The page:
Hitting "publish" on a few older posts that have been sitting, mostly complete, in my drafts. Originally wrote this at the end of 2020.
Ever since I finished graduate school in May 2019, I've been on a reading bender. I turned in my final paper and was thrilled to have evening and weekend hours back. In between looking for jobs, I read by the pool in Cambridge, savoring the long summer days with no homework. After we moved, I read on the couch in Cleveland, savoring the quiet that came from living in a city where I knew almost no one instead of in the action-packed fish bowl of graduate school.
And then I moved across the world from my friends and family. Among the expats in Monrovia, it's practically a requirement for your residency permit that you go to the beach on Sunday. When you have friends, you go with your friends. But for the first few weeks I was there, I did not have friends, so I went with my Kindle. I'd get a couple beers and cycle through a few books between dips in the ocean.
Then Covid hit and I went into lockdown in a church apartment. Turns out that being across the ocean from everyone you know during a global pandemic will do wonders for your reading time. For three months I was alone almost all the time. I read in bed on slow weekend mornings. I read on the back porch with a Club beer and a selection of different flavors of Pringles (which I would refer to as a charcuterie board) as the sun set.
I emerged from quarantine and made friends and, to my absolute joy, discovered that one of their main leisure activities was going to the beach or pool, playing a few rounds of Quirkle or Rummikub, and then settling in with books and beers. So I maintained my reading pace and finished the year having read 36 books - well above my original goal of 20 and even my updated goal of 30 books.
Falling back in love with reading has been nothing short of magic. Finishing grad school had a lot to do with it. But I had that "school's out forever!" experience when I finished undergrad, too, and I didn't tear through books at the rate I did in 2020 - between college and grad school, I read just about 12 books a year.
I am not totally sure why my reading "base pace" has increased so much. Other than just having more time, there have been a few other game-changers. For my 30th birthday, I bought myself a Kindle Paperwhite and find it very enjoyable to use. Even better, I used Overdrive to hook it up to the library. The library system was good in Cambridge, but fantastic in Cleveland- I can get most Kindle books in a matter of days rather than weeks. My favorite game is to check out a bunch of ebooks, load them onto my Kindle, and turn it on airplane mode so they don't get deleted off my Kindle but someone else can still take them out from the library.
Social media has been a big factor too. Goodreads has become by far my favorite social media platform- I've added so much to my list based on what my friends and Roxane Gay are reading. I joined a reading group on Facebook, run by a small scale influencer I follow on Instagram. I feel like I see more books on my Instagram feed than I did a few years ago. All together, I feel like I'm more conscious of both buzzy new releases and older books I've been meaning to catch up on, which has increased my motivation to keep reading.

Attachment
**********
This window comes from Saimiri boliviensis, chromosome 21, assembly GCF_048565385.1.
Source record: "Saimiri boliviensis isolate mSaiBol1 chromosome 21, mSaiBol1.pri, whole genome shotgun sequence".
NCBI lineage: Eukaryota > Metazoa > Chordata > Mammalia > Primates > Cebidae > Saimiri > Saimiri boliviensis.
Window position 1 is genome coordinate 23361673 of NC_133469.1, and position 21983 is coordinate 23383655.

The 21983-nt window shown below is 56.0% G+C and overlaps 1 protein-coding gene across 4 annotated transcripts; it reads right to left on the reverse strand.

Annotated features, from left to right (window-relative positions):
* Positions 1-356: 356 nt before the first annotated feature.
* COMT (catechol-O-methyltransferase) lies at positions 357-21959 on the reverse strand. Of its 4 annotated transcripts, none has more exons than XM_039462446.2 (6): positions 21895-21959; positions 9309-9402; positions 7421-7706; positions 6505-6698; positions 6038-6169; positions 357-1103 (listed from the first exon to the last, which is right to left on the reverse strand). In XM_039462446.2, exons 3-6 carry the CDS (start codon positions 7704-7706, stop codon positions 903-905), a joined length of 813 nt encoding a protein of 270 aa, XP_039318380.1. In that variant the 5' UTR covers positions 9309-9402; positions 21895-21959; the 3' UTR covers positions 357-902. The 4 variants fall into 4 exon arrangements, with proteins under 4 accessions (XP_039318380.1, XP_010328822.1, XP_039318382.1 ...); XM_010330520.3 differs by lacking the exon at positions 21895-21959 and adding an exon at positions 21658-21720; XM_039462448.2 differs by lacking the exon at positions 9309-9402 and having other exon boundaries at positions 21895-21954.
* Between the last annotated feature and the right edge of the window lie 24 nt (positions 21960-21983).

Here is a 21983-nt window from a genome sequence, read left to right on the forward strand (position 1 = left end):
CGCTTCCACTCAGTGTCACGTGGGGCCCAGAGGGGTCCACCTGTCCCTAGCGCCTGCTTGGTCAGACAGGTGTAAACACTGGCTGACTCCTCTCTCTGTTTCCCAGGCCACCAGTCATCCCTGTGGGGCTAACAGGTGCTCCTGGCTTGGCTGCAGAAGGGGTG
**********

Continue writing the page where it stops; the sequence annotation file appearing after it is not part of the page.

I read a lot of great books in 2020, but a few stand out as favorites.
The Glass Hotel. Station Eleven is one of my all-time favorites so I was excited for this. I think I just love St. John Mandel's storytelling. The plot in this is sort of random, but she can sure spin a yarn.
Trick Mirror. I loved this one. Interesting insights on barre, weddings, social media and more. I found myself referencing this in conversations for months afterwards. I did feel like Tolentino didn't always totally conclude an argument before moving onto the next one, but maybe I'm too dumb.
The Dutch House. I heard a podcaster say "whenever I pick up an Ann Patchett book, I know I'm in good hands as a reader" and that's exactly how I felt about this. This is one of those wonderful books that doesn't have a lot of "plot" but still feels so rich. The phrase that came to mind when I finished this was "rich world-building" which is usually something you'd say about an epic fantasy novel- but here it's the world of two siblings that feels fully fleshed out and inhabited.
Little Fires Everywhere. As a newly-minted resident of the Land, I adored the Cleveland references but think I would have loved this one regardless. Nuanced and interesting story about motherhood and the allure of other people's lives and families.
Heating and Cooling. 52 micro-memoirs that literally had me crying on one page and laughing on the next. Now that I'm back in the US, I bought a hard copy of this and plan to re-read it once a year.
Stories of Your Life. I read this because I loved the movie Arrival, and the story it's based on was just as amazing. I liked some stories more than others, but am blown away by Chiang's ability to create a totally different world inside of each one.
Homegoing. This was the perfect combination of literary and page-turning- I curled up in bed every night excited for it. I loved how the chapters stood on their own - almost like short stories - but with threads and themes woven through the generations. (Fun fact, I usually glance at the jacket/synopsis when I add something to my TBR pile, but never re-read it when I actually pick up the book... so I was blown away in the second chapter when I realized the characters were related... which is literally the whole premise of the novel.)
She Would Be King. I loved this for the dive into the founding of Liberia and for some great writing. I read this early in my time in Liberia and got a kick out of the fact that I recognized some of the geographic and cultural references.
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